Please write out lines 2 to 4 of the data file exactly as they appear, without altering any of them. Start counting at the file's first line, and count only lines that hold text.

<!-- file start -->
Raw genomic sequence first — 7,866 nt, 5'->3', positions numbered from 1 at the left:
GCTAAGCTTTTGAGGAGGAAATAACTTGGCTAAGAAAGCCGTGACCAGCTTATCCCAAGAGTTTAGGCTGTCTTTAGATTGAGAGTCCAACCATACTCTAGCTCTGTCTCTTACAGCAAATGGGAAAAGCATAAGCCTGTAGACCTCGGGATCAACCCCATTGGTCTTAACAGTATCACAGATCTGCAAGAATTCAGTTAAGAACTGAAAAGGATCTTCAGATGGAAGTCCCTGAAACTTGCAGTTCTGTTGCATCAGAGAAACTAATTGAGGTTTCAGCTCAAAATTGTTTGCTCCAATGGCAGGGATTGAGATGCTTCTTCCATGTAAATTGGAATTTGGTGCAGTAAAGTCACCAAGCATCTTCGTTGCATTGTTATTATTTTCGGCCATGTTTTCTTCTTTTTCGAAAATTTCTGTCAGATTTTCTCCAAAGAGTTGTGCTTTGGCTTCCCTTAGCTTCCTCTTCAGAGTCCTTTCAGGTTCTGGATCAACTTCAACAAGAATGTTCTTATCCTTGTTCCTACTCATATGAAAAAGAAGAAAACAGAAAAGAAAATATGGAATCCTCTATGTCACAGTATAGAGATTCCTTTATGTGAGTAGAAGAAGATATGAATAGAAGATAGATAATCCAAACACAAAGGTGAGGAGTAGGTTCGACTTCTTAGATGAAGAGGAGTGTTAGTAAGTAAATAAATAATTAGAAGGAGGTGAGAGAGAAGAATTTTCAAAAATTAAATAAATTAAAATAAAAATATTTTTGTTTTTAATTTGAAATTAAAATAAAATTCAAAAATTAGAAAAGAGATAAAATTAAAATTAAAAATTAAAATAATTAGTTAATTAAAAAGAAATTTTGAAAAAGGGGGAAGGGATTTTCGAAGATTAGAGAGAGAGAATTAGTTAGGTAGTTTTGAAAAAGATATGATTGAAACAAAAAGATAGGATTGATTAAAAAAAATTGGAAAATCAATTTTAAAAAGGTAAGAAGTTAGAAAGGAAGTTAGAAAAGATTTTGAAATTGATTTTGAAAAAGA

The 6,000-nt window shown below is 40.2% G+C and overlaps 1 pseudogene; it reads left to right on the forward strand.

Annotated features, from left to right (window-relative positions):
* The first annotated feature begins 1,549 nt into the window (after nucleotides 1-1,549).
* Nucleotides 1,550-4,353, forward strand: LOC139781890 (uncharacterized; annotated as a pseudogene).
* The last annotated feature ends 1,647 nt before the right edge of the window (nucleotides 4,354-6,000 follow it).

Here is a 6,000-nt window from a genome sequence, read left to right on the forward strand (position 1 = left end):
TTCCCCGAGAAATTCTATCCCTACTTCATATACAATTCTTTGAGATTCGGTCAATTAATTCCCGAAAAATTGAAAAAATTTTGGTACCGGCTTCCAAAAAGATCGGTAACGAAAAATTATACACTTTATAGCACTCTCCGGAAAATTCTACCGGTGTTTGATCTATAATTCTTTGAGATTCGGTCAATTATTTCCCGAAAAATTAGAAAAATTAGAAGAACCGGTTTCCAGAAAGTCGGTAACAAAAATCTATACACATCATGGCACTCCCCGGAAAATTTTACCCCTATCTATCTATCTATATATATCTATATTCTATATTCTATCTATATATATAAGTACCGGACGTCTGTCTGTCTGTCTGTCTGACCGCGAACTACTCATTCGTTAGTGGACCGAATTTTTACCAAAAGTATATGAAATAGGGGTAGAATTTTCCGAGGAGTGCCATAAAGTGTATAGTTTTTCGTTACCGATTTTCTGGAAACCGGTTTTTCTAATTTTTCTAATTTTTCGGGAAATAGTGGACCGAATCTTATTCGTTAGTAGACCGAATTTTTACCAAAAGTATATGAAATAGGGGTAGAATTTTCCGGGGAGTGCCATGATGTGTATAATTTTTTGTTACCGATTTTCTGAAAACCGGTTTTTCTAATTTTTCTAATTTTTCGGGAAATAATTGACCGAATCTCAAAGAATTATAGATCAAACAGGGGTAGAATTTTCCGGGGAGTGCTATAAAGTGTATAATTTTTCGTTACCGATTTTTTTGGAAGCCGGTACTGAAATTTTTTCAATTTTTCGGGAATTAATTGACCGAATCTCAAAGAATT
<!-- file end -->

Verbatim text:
GCTAAGCTTTTGAGGAGGAAATAACTTGGCTAAGAAAGCCGTGACCAGCTTATCCCAAGAGTTTAGGCTGTCTTTAGATTGAGAGTCCAACCATACTCTAGCTCTGTCTCTTACAGCAAATGGGAAAAGCATAAGCCTGTAGACCTCGGGATCAACCCCATTGGTCTTAACAGTATCACAGATCTGCAAGAATTCAGTTAAGAACTGAAAAGGATCTTCAGATGGAAGTCCCTGAAACTTGCAGTTCTGTTGCATCAGAGAAACTAATTGAGGTTTCAGCTCAAAATTGTTTGCTCCAATGGCAGGGATTGAGATGCTTCTTCCATGTAAATTGGAATTTGGTGCAGTAAAGTCACCAAGCATCTTCGTTGCATTGTTATTATTTTCGGCCATGTTTTCTTCTTTTTCGAAAATTTCTGTCAGATTTTCTCCAAAGAGTTGTGCTTTGGCTTCCCTTAGCTTCCTCTTCAGAGTCCTTTCAGGTTCTGGATCAACTTCAACAAGAATGTTCTTATCCTTGTTCCTACTCATATGAAAAAGAAGAAAACAGAAAAGAAAATATGGAATCCTCTATGTCACAGTATAGAGATTCCTTTATGTGAGTAGAAGAAGATATGAATAGAAGATAGATAATCCAAACACAAAGGTGAGGAGTAGGTTCGACTTCTTAGATGAAGAGGAGTGTTAGTAAGTAAATAAATAATTAGAAGGAGGTGAGAGAGAAGAATTTTCAAAAATTAAATAAATTAAAATAAAAATATTTTTGTTTTTAATTTGAAATTAAAATAAAATTCAAAAATTAGAAAAGAGATAAAATTAAAATTAAAAATTAAAATAATTAGTTAATTAAAAAGAAATTTTGAAAAAGGGGGAAGGGATTTTCGAAGATTAGAGAGAGAGAATTAGTTAGGTAGTTTTGAAAAAGATATGATTGAAACAAAAAGATAGGATTGATTAAAAAAAATTGGAAAATCAATTTTAAAAAGGTAAGAAGTTAGAAAGGAAGTTAGAAAAGATTTTGAAATTGATTTTGAAAAAGA

The 6,000-nt window shown below is 40.2% G+C and overlaps 1 pseudogene; it reads left to right on the forward strand.

Annotated features, from left to right (window-relative positions):